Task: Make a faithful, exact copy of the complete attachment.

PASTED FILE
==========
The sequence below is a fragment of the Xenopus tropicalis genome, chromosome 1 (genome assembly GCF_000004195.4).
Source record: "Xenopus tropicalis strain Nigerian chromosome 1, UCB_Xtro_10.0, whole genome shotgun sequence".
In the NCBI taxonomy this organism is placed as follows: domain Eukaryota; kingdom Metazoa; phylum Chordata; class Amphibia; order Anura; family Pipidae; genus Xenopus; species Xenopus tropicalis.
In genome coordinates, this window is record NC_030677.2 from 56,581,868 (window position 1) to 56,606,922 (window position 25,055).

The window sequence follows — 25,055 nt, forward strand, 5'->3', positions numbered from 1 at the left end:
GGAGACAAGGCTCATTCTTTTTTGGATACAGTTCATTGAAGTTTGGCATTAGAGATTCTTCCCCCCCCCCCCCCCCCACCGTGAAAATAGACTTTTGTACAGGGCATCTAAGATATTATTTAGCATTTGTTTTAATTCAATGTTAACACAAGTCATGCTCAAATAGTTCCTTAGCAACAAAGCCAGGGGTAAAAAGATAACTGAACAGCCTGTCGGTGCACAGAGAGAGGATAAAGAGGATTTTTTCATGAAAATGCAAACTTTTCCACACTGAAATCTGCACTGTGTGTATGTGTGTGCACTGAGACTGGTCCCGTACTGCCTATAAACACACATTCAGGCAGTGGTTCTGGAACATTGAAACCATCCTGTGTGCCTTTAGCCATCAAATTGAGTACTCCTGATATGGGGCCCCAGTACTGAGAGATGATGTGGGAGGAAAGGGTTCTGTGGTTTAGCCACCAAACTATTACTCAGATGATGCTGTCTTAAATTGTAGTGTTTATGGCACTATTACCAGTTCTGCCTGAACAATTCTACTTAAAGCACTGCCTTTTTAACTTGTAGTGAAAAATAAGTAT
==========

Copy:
The sequence below is a fragment of the Xenopus tropicalis genome, chromosome 1 (genome assembly GCF_000004195.4).
Source record: "Xenopus tropicalis strain Nigerian chromosome 1, UCB_Xtro_10.0, whole genome shotgun sequence".
In the NCBI taxonomy this organism is placed as follows: domain Eukaryota; kingdom Metazoa; phylum Chordata; class Amphibia; order Anura; family Pipidae; genus Xenopus; species Xenopus tropicalis.
In genome coordinates, this window is record NC_030677.2 from 56,581,868 (window position 1) to 56,606,922 (window position 25,055).

The window sequence follows — 25,055 nt, forward strand, 5'->3', positions numbered from 1 at the left end:
GGAGACAAGGCTCATTCTTTTTTGGATACAGTTCATTGAAGTTTGGCATTAGAGATTCTTCCCCCCCCCCCCCCCCCACCGTGAAAATAGACTTTTGTACAGGGCATCTAAGATATTATTTAGCATTTGTTTTAATTCAATGTTAACACAAGTCATGCTCAAATAGTTCCTTAGCAACAAAGCCAGGGGTAAAAAGATAACTGAACAGCCTGTCGGTGCACAGAGAGAGGATAAAGAGGATTTTTTCATGAAAATGCAAACTTTTCCACACTGAAATCTGCACTGTGTGTATGTGTGTGCACTGAGACTGGTCCCGTACTGCCTATAAACACACATTCAGGCAGTGGTTCTGGAACATTGAAACCATCCTGTGTGCCTTTAGCCATCAAATTGAGTACTCCTGATATGGGGCCCCAGTACTGAGAGATGATGTGGGAGGAAAGGGTTCTGTGGTTTAGCCACCAAACTATTACTCAGATGATGCTGTCTTAAATTGTAGTGTTTATGGCACTATTACCAGTTCTGCCTGAACAATTCTACTTAAAGCACTGCCTTTTTAACTTGTAGTGAAAAATAAGTAT